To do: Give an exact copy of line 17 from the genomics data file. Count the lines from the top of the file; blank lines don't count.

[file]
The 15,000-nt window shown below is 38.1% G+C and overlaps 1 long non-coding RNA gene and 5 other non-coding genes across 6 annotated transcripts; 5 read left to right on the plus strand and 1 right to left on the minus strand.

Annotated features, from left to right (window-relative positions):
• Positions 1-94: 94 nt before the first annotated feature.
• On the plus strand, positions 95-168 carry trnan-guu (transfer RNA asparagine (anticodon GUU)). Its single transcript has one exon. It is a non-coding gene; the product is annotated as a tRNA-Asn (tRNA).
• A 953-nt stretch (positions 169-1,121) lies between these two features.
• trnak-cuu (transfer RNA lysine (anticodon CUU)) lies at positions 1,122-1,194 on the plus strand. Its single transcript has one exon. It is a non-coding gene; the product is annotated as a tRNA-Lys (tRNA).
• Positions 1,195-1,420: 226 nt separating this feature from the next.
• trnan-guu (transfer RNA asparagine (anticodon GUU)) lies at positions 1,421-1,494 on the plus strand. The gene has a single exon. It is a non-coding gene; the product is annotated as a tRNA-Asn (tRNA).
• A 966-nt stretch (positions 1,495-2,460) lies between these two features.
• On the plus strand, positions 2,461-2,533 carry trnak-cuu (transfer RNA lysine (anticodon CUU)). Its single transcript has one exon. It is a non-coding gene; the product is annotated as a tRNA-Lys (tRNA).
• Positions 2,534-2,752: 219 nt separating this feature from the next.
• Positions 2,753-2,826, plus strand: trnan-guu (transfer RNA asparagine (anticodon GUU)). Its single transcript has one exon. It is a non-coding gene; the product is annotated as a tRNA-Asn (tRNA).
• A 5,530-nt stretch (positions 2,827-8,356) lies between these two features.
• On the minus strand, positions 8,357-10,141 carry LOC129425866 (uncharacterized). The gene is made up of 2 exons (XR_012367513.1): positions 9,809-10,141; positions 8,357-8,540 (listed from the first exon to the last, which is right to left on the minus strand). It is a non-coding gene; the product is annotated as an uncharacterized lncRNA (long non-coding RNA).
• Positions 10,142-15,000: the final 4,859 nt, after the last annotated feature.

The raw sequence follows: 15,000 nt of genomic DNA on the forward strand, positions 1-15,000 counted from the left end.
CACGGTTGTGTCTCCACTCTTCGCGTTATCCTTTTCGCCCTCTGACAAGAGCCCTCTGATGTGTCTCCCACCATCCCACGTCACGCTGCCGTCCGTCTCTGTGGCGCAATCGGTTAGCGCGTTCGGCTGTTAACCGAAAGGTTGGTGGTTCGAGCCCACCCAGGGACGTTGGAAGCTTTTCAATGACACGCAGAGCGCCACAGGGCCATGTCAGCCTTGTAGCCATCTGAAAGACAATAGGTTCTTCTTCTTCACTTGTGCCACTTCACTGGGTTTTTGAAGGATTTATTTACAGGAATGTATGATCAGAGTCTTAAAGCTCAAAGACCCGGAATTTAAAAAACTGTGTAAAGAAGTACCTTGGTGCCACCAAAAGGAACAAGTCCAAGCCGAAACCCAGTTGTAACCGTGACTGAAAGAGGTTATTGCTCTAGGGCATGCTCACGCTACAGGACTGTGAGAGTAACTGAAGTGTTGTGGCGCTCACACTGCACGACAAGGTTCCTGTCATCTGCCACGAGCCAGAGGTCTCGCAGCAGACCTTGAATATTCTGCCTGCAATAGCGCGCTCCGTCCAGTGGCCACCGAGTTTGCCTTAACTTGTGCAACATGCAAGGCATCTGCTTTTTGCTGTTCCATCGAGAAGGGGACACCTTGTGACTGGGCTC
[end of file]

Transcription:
CACGGTTGTGTCTCCACTCTTCGCGTTATCCTTTTCGCCCTCTGACAAGAGCCCTCTGATGTGTCTCCCACCATCCCACGTCACGCTGCCGTCCGTCTCTGTGGCGCAATCGGTTAGCGCGTTCGGCTGTTAACCGAAAGGTTGGTGGTTCGAGCCCACCCAGGGACGTTGGAAGCTTTTCAATGACACGCAGAGCGCCACAGGGCCATGTCAGCCTTGTAGCCATCTGAAAGACAATAGGTTCTTCTTCTTCACTTGTGCCACTTCACTGGGTTTTTGAAGGATTTATTTACAGGAATGTATGATCAGAGTCTTAAAGCTCAAAGACCCGGAATTTAAAAAACTGTGTAAAGAAGTACCTTGGTGCCACCAAAAGGAACAAGTCCAAGCCGAAACCCAGTTGTAACCGTGACTGAAAGAGGTTATTGCTCTAGGGCATGCTCACGCTACAGGACTGTGAGAGTAACTGAAGTGTTGTGGCGCTCACACTGCACGACAAGGTTCCTGTCATCTGCCACGAGCCAGAGGTCTCGCAGCAGACCTTGAATATTCTGCCTGCAATAGCGCGCTCCGTCCAGTGGCCACCGAGTTTGCCTTAACTTGTGCAACATGCAAGGCATCTGCTTTTTGCTGTTCCATCGAGAAGGGGACACCTTGTGACTGGGCTC